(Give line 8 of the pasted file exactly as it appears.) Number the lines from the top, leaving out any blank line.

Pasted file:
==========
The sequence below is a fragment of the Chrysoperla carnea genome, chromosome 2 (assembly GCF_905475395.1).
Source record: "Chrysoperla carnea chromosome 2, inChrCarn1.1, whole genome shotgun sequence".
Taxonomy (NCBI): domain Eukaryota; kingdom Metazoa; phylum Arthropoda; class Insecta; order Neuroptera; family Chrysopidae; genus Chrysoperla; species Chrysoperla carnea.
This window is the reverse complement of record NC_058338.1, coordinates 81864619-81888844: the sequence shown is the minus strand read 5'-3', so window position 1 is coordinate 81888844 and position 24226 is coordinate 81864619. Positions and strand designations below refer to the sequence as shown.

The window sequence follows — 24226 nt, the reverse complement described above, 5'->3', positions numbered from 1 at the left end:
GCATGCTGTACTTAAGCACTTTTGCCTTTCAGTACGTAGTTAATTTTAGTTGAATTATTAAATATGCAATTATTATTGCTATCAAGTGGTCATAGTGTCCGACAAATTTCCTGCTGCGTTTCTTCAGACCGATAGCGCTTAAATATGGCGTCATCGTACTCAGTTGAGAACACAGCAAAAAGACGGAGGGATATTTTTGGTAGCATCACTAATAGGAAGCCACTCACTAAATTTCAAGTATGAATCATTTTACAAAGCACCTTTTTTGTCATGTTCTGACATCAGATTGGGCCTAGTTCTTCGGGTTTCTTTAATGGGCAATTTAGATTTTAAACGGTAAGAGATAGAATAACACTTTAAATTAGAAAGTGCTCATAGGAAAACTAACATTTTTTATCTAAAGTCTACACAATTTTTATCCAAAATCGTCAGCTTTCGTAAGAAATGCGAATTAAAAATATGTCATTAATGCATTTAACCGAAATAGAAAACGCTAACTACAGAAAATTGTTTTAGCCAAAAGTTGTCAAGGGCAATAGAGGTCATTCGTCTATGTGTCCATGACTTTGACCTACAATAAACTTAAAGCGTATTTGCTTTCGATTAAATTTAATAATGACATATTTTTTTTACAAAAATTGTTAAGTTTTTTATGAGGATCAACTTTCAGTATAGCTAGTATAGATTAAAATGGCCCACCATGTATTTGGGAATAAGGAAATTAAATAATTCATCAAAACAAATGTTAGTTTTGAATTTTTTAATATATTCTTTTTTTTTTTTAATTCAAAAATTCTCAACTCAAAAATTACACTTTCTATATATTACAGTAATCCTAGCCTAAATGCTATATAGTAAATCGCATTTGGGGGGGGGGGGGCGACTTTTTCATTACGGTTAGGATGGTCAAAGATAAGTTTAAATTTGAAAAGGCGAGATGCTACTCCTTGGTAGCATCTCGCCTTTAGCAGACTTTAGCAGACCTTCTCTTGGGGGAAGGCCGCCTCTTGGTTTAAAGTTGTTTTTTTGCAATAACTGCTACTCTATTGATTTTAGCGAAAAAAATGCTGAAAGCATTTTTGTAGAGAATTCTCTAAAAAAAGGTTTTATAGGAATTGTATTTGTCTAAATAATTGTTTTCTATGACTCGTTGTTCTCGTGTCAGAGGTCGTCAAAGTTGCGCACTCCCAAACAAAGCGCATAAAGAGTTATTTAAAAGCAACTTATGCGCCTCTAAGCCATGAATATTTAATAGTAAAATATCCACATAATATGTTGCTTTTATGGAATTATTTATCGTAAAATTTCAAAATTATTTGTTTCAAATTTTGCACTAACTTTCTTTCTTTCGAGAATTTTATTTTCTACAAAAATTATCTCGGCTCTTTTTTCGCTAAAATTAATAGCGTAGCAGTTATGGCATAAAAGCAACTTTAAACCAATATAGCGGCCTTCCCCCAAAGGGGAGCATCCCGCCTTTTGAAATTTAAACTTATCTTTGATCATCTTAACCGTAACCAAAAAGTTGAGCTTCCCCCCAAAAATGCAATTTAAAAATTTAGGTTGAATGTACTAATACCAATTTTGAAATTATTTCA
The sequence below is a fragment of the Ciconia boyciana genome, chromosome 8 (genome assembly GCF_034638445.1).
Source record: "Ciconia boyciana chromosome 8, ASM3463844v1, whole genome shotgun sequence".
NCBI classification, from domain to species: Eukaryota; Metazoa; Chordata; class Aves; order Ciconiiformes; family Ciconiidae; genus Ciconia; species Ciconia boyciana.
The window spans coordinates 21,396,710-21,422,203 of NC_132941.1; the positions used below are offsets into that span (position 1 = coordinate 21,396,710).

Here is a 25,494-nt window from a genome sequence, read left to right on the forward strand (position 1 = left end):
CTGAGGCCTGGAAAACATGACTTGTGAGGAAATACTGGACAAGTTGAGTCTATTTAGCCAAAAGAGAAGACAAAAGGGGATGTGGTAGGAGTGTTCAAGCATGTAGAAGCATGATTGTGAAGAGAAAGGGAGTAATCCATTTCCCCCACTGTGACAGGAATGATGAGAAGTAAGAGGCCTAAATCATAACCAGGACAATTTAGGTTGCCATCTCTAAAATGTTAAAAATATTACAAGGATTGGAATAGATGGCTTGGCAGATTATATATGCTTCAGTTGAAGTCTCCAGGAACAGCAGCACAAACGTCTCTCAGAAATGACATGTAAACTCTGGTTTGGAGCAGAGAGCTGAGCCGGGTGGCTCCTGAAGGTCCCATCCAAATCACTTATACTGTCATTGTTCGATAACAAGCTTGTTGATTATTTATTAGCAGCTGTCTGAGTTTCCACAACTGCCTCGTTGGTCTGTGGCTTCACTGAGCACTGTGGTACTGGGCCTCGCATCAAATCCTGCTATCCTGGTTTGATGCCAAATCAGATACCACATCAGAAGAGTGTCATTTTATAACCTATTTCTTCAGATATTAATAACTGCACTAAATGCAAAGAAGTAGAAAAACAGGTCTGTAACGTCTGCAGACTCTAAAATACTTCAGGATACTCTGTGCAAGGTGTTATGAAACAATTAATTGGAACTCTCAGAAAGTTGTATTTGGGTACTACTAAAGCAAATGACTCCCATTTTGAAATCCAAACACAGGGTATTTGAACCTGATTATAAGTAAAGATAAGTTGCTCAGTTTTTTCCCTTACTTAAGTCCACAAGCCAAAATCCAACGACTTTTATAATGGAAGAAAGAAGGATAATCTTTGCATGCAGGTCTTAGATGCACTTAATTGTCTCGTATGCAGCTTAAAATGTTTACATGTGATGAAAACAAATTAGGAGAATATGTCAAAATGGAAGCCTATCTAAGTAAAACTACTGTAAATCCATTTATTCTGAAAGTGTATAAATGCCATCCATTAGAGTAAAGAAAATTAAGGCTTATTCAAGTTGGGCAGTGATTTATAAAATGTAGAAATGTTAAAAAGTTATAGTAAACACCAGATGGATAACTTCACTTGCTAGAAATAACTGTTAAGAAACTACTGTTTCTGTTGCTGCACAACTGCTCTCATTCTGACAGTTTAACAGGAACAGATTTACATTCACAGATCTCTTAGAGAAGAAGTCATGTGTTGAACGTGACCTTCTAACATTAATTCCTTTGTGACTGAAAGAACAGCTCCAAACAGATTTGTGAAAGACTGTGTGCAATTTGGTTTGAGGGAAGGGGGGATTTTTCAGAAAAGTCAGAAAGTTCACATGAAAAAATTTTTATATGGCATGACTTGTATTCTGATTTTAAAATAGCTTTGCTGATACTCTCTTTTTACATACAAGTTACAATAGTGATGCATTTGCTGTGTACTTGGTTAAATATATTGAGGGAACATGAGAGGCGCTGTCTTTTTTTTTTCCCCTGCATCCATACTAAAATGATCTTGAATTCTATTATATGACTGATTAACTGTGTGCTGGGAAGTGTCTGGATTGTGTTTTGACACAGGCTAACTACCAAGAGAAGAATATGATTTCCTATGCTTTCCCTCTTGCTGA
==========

Source record: "Ciconia boyciana chromosome 8, ASM3463844v1, whole genome shotgun sequence".